Scotland’s west coast is the place to visit of you want to see the country’s Big Five – red deer, golden eagles, otters, harbour seals and those elusive red squirrels
Scotland is a country of vast contrasts, from the grandeur and elegance of Edinburgh to the grit and buzz of Glasgow, the gentle hills of the Lowlands to the dramatic munros of the Highlands.
In this land of wide open spaces and few modern interferences, outside the main cities wildlife thrives. For a mix of beautiful landscapes, traditional communities, deep-rooted history and a good dose of that other Scottish favourite, whisky, you can’t beat the west coast and its isles.
Though it can be daunting planning a trip to Scotland’s Inner Hebrides – a string of islands sprinkled down the west coast from Skye in the north to Islay in the south – for your efforts you’ll be rewarded with spectacular scenery and a way of life that you may have thought had been resigned to the history books.
Islay, the most southerly of the Inner Hebrides isles, may be best known for its peaty, smoky whiskies – there are eight distilleries on the island and more planned – but the Queen of the Hebrides is also one of the best places to spot Scottish wildlife. It is home to some of Scotland’s friendliest people, too, with locals (known as Ileach) never too busy to stop for a ‘blether’ (a chat about nothing in particular – what the English might call ‘small talk’).
Most visitors arrive into Port Ellen on Islay’s south coast, from where you can access the three southerly distilleries of Laphroaig, Lagavulin and Ardbeg, that hug the pretty Kildalton coastline, where the warehouses proudly shout their names out to sea.
Head north from Port Ellen to the centre of the isle and you will reach the town of Bowmore – built-up by Islay’s standards – which is home to the oldest distillery on the isle (handily also called Bowmore), which began legal operation in 1779.
Tours at each of the island’s eight distilleries – Bunnahabhain and Caol Ila lie on the northeast coast and will soon be joined by Ardnahoe, while Bruichladdich and the farmyard distillery of Kilchoman (it’s the only distillery to use barley that it grows itself) lie on the west of the isle – are available year-round. However, to really get a avour of Islay’s whiskies and camaraderie, you should visit during the annual Islay Whisky Festival (Feis Ile), held each May.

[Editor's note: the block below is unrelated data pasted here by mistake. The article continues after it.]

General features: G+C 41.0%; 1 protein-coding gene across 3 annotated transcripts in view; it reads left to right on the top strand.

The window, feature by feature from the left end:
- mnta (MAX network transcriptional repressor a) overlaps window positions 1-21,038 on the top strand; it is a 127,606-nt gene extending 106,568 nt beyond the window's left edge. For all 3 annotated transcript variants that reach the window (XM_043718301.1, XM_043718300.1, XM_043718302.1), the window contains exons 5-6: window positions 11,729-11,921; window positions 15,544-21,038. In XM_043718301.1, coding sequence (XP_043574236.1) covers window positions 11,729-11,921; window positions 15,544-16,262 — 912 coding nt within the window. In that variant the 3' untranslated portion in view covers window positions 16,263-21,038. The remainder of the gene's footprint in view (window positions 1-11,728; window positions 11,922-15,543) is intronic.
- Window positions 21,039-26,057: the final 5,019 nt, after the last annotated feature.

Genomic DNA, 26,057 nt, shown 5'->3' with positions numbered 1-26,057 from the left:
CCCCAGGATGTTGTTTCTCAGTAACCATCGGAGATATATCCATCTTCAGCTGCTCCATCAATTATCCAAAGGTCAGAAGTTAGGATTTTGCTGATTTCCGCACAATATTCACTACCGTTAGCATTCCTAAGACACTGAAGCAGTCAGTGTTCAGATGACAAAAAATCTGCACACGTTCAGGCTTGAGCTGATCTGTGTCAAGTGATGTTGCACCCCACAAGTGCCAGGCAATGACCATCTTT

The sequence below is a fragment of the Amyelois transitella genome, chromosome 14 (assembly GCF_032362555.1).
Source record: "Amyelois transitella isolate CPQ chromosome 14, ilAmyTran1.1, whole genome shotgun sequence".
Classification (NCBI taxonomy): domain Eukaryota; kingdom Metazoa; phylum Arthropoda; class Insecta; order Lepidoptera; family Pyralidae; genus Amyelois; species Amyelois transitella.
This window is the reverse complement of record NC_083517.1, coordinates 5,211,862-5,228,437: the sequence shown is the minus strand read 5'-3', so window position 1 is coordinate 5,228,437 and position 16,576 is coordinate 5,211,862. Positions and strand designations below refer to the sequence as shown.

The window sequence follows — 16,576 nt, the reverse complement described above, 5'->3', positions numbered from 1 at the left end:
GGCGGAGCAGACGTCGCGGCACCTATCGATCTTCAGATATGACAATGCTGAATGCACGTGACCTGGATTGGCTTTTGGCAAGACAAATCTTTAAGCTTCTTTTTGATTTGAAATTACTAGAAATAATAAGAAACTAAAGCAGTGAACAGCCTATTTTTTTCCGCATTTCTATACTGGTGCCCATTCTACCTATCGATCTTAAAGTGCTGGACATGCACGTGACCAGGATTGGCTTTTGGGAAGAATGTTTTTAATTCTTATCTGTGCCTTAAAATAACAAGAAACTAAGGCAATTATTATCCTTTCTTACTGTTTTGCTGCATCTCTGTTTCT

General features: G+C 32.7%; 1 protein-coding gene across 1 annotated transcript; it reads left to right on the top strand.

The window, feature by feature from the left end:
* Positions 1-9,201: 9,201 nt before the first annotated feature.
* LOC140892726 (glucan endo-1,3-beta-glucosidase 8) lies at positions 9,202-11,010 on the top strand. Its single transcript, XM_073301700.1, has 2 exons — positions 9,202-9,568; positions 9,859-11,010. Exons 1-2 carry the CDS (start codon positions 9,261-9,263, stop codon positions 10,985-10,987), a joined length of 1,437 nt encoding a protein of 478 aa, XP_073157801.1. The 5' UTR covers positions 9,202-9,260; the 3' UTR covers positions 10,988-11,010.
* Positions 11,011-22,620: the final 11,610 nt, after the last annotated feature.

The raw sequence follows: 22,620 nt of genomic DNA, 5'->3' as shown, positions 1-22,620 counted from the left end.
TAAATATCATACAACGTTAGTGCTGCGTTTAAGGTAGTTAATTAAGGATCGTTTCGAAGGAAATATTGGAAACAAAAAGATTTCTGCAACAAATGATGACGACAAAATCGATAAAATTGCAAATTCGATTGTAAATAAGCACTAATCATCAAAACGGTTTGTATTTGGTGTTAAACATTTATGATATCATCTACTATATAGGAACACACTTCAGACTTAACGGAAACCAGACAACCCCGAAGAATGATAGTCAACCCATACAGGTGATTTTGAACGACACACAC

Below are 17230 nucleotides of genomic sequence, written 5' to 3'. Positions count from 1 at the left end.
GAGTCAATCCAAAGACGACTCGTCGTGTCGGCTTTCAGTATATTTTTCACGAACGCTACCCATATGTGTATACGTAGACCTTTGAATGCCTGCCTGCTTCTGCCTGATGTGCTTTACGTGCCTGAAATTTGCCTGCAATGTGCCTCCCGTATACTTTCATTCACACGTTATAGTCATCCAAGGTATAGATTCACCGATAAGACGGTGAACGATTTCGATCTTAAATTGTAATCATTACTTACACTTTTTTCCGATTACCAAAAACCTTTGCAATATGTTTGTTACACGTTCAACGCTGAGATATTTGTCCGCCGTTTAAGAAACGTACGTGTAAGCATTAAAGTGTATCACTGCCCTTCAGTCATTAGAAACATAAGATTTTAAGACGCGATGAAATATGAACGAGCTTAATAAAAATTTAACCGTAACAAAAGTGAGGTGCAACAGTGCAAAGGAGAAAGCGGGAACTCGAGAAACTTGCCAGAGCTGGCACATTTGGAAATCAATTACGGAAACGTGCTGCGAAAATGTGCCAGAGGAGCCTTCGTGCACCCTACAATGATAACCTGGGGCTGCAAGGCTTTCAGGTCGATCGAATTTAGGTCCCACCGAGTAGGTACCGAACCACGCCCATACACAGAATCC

But Islay is so much more than its whisky. The Oa Peninusla, a stout chunk of land that juts out into the sea to the southwest of the isle from Port Ellen, is one of the island’s wildest regions.
There’s one road up, a single track that twists and climbs through fertile countryside – all the way to the RSPB car park for the American Monument. To reach the striking monolith that looms on a precarious cliff top with views to the Antrim coastline, follow the well-marked (though muddy at times) path from the car park through a eld full of sheep – there’s a good chance you’ll see some nosey Highland cattle too – and up onto the headland (about 20-30 minutes each way).
The monument commemorates the large number of Americans who lost their lives in two separate maritime disasters nearby – the sinking of HMS Tuscania, which was torpedoed on 5 February 1918 just seven miles off the coast of Islay, in which 230 lives were lost, and the sinking of HMS Otranto just a few miles away eight months later, in which over 400 US and British servicemen lost their lives.
This area, all sleepy farmsteads, where the skies seem busier than the road, wasn’t always this quiet. As many as 800 people once lived on the peninsula, many of Norse descent, as evidenced in place names – suf xes such as –bus or –bost come from the Old Norse for farm (‘Bolstadr’). A Neolithic chambered cairn across from one of those farms, Cragabus, shows that people were here long before the Norse settled here in AD 800-1150.